How do you organize your work?

I have a little off-topic question for all the people here working from home. Not so off topic after all, as a good work organization is a powerful tool.

I work from home since a few weeks now, and I still find it difficult to realize as much work as I was doing when in an office. I find I lose time with accessory tasks I didn’t have to do before, like cooking and paper work. Plus the countless distractions around. I read some stuff about people cutting their internet connection or putting their office in the backyard to be in a quiet place.

How do you guys manage this? What works for you? I see Jules making sometimes several commits a day and I remember I used to do the same in the past. Do you have a rewarding system giving you a pint of beer for every push to the repo Jules? :slight_smile:

Does this help?

Well in terms of organizing my source code, I am actually in the middle of formalizing and revising how I do development across multiple platforms and IDEs. I’m publishing this my second open source MIT licensed project:

Keep in mind this is not quite ready yet. I’m still working out sharing of build settings in XCode 4 and QMake.

[quote=“Bruce Wheaton”]Does this help?[/quote]

Hahaha! Thanks for the update on British humor, I was stuck at John Cleese, now I see how the subject evolved :wink:

TheVinn, I was more talking about organizational techniques rather than operational ones. For instance, how do you cope with your deadlines and todo lists? Do you apply agile techniques, or just take the first item in the todo and do it? Do you time your work or simply work until the task is done or you’re too tired? How do you give a realistic deadline to your clients? Do you hire someone to take care of the administrative bullcrap, or do everything yourself, with the risk of getting distracted by emails and phone calls from a guy trying to sell you a super revolutionary stapler?

And of course, do you use the wanking reward system? Or spend your day stalking your Ex on facebook? :wink:

That video was really funny! As Homer Simpson said, “It’s funny because it’s true…”

I took a couple of years off from programming to work on an album, and I found that working at home didn’t really work for me. I rented a studio to work at and just going there made it easier for me to stay focused, productive and happy. If you look in the paper, there are possibilities to rent a room in an office. I don’t know what rent prices are like where you’re living, but in my case the benefits outweighed the cost…

I think your worst enemy when you work at home is distraction, and you should do everything you can to avoid confrontation with it. Here are some tips :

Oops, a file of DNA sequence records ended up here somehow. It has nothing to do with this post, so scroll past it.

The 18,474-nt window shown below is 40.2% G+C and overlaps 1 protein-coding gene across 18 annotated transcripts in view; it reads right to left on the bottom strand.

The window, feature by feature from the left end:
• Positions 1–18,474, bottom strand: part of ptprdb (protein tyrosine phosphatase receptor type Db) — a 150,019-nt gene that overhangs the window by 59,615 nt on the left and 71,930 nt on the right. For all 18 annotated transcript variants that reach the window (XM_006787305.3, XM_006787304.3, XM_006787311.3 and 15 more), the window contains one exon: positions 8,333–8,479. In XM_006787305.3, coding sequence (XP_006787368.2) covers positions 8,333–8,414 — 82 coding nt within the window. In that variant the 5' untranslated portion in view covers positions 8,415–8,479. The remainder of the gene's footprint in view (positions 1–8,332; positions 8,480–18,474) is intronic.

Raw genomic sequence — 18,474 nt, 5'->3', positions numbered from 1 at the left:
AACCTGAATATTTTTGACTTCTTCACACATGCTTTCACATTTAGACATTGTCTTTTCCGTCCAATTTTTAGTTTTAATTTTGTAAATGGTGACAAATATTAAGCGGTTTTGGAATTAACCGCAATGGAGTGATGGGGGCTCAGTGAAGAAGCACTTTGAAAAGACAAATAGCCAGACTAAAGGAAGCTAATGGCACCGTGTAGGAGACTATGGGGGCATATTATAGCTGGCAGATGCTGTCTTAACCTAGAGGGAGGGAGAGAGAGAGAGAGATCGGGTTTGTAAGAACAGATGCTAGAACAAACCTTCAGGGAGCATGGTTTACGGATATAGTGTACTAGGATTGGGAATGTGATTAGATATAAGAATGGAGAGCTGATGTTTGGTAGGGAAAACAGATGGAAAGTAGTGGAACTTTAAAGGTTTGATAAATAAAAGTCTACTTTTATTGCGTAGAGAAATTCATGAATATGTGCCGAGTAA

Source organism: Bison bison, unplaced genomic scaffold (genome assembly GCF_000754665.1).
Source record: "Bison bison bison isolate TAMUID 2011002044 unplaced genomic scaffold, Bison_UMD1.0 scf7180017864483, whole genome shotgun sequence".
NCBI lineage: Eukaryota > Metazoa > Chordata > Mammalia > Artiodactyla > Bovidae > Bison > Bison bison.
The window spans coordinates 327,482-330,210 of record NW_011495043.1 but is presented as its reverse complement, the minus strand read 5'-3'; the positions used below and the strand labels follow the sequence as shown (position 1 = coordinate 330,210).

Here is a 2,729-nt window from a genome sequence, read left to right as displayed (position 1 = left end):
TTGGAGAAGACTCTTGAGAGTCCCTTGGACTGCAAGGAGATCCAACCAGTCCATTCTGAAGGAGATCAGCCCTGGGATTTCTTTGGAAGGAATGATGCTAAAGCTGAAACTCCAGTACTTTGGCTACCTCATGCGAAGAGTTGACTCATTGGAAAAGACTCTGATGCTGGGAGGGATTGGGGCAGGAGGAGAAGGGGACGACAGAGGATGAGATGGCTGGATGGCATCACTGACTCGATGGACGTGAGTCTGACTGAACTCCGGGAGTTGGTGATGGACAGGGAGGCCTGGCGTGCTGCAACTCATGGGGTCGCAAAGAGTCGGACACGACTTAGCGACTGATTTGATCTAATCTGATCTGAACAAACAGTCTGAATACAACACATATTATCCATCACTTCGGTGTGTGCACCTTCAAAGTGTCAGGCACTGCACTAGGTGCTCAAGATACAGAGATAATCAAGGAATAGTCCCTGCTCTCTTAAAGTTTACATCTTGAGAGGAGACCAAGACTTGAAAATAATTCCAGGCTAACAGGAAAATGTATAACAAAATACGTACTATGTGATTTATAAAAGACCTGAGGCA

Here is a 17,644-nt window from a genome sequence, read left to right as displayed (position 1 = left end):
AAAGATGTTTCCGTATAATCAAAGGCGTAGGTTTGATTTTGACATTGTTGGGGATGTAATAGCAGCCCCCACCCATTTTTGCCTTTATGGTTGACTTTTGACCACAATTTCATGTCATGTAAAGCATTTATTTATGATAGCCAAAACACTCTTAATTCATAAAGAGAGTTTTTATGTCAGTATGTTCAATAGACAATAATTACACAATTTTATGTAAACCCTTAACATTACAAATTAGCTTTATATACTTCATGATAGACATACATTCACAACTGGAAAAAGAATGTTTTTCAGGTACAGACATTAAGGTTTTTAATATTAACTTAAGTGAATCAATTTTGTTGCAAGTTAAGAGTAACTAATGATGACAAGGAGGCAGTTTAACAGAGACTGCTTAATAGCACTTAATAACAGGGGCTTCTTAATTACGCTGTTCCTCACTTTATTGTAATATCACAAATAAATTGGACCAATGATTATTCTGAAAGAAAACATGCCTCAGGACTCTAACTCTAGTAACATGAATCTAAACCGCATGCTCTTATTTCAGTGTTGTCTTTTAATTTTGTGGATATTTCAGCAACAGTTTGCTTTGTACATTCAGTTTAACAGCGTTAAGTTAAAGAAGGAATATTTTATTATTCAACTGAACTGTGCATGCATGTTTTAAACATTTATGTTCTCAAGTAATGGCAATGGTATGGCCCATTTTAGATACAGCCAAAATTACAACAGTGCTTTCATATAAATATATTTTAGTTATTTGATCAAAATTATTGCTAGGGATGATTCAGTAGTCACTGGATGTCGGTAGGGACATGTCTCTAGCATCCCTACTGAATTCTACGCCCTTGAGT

1. Have some space where the only thing you can do is work. Choose a room for that for example, with a specific computer, a specific environment, without anything which can make you think you can do something instead of working. Tidy it up perfectly. Don’t ever try to do anything else inside.

  2. Avoid to work at any time in the day, choose instead regular hours (like in an office), and try to respect them. Then, you will be more efficient, because you will have a limited time to work, which will reduce your temptation to procrastinate, and because you will be able to stop/relax/reload your batteries during the other amount of time. This is maybe the best advice I can give you. More generally, to be able to work efficiently at home is dependent of your hability to create good habits of working, and good habits of switching off.

  3. Make the bad things to do more difficult to perform that the right ones. For example, going to the internet instead of working is bad. So, you may install Leechblock and block your prefered websites during day time, create a second OS partition on your computer and install on it only the software you need to work without any internet navigator, check your mails only at 6pm and let your clients know that etc. In the other side, if your to do list and, say Word or your developement IDE, appear automatically when your OS has been loaded, it will be easier for you to start than to do something else. This advice imply a lot of things you can do to improve your efficiency.

  4. If it’s sometimes difficult for you to know what to do next, you should use organisation tools like Things for Mac OS X, and read the famous book about GTD (getting things done), which gives you a few advices.

  5. I have read a book about entropy and “flow” recently, from Mihaly Csikszentmihalyi.